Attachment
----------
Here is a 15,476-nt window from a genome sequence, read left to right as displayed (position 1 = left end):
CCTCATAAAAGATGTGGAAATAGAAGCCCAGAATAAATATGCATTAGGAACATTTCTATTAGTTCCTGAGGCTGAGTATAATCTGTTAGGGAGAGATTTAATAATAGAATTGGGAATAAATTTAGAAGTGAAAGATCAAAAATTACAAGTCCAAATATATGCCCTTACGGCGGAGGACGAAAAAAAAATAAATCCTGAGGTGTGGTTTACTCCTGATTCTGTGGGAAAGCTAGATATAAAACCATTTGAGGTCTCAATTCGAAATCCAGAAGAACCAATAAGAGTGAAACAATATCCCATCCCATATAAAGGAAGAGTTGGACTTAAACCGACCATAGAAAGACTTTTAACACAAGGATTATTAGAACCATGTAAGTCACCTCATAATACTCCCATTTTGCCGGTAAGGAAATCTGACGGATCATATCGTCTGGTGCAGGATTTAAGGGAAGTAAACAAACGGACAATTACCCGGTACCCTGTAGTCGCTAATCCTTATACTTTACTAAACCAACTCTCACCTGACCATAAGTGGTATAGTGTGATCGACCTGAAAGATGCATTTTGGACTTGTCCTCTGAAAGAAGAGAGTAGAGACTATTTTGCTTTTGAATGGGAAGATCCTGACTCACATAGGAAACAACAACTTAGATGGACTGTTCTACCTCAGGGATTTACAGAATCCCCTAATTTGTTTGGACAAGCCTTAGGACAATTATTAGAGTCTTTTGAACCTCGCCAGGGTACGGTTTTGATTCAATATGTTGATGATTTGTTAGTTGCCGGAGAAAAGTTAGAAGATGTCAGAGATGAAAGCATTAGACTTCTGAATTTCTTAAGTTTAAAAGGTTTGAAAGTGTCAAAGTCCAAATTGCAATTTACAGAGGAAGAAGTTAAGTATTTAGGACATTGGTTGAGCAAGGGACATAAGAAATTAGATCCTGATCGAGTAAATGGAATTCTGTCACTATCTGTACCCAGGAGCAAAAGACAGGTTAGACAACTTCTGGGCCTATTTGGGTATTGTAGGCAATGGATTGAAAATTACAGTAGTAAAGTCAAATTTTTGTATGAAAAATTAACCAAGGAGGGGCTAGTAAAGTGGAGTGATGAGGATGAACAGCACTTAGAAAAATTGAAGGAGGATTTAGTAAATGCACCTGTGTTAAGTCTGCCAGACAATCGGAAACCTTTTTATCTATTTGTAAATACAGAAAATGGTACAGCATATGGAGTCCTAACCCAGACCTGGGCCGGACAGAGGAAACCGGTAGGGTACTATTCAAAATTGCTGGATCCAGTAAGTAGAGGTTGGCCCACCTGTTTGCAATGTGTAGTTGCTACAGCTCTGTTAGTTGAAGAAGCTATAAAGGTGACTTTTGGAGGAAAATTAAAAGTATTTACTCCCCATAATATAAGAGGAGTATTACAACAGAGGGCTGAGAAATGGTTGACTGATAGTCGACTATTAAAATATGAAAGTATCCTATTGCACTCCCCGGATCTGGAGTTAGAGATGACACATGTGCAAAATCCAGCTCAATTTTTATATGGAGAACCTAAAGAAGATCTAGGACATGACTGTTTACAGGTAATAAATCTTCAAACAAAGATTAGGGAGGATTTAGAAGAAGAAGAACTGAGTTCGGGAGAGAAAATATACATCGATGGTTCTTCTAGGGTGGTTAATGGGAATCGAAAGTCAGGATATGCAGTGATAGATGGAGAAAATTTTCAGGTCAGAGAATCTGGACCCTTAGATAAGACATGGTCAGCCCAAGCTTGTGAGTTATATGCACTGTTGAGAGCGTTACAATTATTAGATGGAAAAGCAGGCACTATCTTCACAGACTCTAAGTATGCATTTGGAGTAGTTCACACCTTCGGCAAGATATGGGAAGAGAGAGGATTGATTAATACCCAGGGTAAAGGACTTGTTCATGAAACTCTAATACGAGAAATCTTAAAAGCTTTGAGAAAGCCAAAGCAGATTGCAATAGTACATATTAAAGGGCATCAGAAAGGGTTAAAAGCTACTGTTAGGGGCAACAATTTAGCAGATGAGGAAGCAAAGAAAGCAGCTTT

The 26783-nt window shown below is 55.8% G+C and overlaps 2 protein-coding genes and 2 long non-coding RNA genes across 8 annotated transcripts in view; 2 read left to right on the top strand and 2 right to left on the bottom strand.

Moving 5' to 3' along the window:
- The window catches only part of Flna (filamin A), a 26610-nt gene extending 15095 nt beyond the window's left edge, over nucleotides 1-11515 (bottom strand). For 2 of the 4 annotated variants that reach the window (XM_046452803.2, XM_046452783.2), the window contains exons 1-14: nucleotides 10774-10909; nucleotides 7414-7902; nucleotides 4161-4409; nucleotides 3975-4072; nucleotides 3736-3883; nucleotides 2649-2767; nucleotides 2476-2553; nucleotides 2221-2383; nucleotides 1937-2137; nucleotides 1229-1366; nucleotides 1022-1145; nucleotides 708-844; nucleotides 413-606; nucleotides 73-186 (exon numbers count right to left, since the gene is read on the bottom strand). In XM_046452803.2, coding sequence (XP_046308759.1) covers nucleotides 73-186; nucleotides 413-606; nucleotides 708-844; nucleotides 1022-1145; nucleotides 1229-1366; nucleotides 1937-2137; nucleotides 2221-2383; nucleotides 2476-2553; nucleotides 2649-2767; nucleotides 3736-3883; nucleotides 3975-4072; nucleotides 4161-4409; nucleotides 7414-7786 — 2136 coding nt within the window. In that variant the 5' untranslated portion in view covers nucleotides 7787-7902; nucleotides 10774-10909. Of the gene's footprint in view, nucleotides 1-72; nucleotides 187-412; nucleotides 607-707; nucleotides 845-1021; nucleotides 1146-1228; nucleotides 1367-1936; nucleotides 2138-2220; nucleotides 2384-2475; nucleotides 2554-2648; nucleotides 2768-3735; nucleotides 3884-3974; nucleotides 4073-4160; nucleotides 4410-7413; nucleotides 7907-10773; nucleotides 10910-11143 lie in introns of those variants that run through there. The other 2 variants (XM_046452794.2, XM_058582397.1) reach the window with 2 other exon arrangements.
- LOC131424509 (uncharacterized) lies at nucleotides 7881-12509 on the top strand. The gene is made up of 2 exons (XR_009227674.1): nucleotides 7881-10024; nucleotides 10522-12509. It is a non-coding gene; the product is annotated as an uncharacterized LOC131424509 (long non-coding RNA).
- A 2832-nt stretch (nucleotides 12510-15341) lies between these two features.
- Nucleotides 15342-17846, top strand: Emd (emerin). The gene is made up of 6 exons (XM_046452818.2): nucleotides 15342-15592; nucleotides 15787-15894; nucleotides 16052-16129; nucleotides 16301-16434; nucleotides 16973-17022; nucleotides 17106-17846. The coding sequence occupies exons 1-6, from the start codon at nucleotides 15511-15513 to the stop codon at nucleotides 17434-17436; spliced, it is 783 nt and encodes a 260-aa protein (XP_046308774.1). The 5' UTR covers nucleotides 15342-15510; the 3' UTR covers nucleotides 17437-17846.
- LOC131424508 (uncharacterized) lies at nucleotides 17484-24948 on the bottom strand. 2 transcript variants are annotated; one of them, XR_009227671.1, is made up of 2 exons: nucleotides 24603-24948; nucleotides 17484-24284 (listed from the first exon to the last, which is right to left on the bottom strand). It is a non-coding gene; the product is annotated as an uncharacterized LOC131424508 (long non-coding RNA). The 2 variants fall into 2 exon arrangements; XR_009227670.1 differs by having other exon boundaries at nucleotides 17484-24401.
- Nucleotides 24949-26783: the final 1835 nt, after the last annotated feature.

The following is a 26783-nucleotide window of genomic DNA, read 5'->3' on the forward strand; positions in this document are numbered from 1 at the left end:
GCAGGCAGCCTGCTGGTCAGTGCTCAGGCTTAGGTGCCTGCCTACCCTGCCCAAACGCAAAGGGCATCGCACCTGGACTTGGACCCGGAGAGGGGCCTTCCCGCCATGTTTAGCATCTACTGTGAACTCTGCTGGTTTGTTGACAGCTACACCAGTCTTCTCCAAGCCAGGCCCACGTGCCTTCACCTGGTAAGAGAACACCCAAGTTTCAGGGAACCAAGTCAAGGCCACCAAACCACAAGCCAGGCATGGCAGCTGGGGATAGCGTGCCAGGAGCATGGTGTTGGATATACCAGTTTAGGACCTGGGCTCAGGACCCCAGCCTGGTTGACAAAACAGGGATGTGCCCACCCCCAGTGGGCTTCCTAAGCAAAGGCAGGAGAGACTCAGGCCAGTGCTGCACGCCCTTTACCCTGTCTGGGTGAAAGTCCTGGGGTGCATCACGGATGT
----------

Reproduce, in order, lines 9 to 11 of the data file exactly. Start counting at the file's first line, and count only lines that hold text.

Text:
- LOC131424508 (uncharacterized) lies at nucleotides 17484-24948 on the bottom strand. 2 transcript variants are annotated; one of them, XR_009227671.1, is made up of 2 exons: nucleotides 24603-24948; nucleotides 17484-24284 (listed from the first exon to the last, which is right to left on the bottom strand). It is a non-coding gene; the product is annotated as an uncharacterized LOC131424508 (long non-coding RNA). The 2 variants fall into 2 exon arrangements; XR_009227670.1 differs by having other exon boundaries at nucleotides 17484-24401.
- Nucleotides 24949-26783: the final 1835 nt, after the last annotated feature.

The following is a 26783-nucleotide window of genomic DNA, read 5'->3' on the forward strand; positions in this document are numbered from 1 at the left end: